an unlawful object in view. The object of Sukha and Gumana was clearly
unlawful. Now the evidence which has been believed shows that the other nine
actually joined in the beating and that they did this after Sukha had fired his
gun at Parsia and Parsia had fallen to the ground. It also shows that these
others turned on Parsia's relations and friends when they came to their
support. Therefore, whatever the original object of each may have been, it
achieved a unity of purpose the moment the others joined in and continued to
assist Sukha and Gumana and helped them to beat up the other Baories who came
to Parsia's help. It is not a case of stray sporadic acts but indicates a certain
continuity of purpose, each striving to achieve the same end, namely either to
help Sukha and Gumana in beating up Parsia and Chhotiya and those who came to
help them or to join in the beating for ends of their own. But the commonness
of purpose is an inference of fact which courts of fact would be entitled to
make. It does not matter whether the others joined in because of an initial
instigation or whether, seeing the assault in progress, they joined in on their
own account, because so long as each bad the object of beating up Parsia and
Chhotiya and those who came to their assistance, that would make their object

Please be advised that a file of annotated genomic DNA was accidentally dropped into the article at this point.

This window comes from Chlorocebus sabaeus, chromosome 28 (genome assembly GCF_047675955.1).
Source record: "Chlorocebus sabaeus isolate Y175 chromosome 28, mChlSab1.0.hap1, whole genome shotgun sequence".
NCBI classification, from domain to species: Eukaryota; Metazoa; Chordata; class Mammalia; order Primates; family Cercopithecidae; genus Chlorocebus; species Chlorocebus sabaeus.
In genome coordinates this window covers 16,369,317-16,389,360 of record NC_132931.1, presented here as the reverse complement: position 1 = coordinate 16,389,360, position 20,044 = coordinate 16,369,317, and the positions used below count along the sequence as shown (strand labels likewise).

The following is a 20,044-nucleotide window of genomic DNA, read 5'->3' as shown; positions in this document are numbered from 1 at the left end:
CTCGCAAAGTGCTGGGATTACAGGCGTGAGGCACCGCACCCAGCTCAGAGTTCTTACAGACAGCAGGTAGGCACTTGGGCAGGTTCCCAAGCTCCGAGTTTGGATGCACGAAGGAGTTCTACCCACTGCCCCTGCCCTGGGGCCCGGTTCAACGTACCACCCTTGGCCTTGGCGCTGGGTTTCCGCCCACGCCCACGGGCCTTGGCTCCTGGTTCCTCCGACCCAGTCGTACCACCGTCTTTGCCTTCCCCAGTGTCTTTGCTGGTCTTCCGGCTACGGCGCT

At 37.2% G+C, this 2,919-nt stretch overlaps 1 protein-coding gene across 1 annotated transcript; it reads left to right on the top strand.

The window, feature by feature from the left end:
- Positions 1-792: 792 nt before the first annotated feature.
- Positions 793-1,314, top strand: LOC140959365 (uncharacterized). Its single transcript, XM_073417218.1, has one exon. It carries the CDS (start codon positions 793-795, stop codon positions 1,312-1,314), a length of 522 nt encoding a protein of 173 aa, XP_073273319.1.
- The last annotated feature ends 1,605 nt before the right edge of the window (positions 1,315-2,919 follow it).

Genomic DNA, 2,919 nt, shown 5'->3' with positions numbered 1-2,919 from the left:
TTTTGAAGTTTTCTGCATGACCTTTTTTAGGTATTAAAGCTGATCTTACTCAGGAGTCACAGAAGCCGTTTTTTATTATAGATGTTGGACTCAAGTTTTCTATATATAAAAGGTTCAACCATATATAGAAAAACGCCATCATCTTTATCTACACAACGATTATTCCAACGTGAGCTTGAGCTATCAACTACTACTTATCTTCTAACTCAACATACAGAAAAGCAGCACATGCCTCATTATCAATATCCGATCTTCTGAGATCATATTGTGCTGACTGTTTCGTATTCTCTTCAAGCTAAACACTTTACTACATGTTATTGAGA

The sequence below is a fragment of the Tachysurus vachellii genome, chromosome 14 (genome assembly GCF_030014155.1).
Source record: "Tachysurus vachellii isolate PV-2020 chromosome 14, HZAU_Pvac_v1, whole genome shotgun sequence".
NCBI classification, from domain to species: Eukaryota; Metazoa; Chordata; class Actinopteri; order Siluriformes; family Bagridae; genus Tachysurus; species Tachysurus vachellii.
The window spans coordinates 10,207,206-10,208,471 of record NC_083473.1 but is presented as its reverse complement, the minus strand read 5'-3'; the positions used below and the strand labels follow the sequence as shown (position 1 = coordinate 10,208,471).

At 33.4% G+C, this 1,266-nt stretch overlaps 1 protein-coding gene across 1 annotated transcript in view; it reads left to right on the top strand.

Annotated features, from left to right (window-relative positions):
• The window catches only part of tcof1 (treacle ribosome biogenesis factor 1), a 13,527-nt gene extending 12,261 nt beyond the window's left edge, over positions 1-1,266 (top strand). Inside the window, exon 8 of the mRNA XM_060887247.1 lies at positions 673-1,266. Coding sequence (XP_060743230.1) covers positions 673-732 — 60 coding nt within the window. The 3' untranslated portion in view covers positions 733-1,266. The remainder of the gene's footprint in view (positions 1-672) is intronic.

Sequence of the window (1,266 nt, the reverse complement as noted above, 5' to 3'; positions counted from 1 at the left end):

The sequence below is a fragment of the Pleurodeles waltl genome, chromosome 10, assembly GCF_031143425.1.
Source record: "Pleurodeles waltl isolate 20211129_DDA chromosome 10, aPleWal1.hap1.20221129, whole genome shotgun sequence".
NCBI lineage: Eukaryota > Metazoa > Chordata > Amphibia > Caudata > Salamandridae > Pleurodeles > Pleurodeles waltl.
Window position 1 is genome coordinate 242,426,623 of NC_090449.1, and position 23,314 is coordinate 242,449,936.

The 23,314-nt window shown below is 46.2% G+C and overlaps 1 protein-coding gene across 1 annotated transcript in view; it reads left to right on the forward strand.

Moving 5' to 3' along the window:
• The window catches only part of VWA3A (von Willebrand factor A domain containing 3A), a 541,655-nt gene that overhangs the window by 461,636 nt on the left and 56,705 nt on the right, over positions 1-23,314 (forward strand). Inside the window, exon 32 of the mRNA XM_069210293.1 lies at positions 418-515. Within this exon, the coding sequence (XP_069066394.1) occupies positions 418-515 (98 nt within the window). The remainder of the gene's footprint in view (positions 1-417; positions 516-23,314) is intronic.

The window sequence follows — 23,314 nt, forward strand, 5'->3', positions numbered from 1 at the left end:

The distinction between the common intention
required by section 34 of the Indian Penal Code and the common object set out
in section 149 lies just 301 there. In a case under section 149 there need not
be a prior meeting of minds. It is enough that each has the same object in view
and that their number is five or more and that they act as an assembly to
achieve that object. All these features are to be found in that part of the
evidence which has been believed. Therefore, on these findings which the courts
of fact are entitled to reach, the object of the assembly was unlawful, but up
to this point the highest common denominator was merely to beat and not to
kill. Up to that point, the convictions of the learned Sessions Judge under
section 325/149, Indian Penal Code, are unassailable.
The next question is whether, that being the
case, the convictions by the High Court under section 302/149 can be upheld.
Neither the Sessions Judge nor the High Court
believe that there was any common intention to kill, therefore the convictions
for the more serious offence can only be sustained under section 149 if it can
be shown (1) that an actual killing of some of the persons attacked was likely
to result from the beating which formed the common object and (2) that each
person so convicted knew that might be a likely result.
Now so far as Sukha and Gumana are concerned,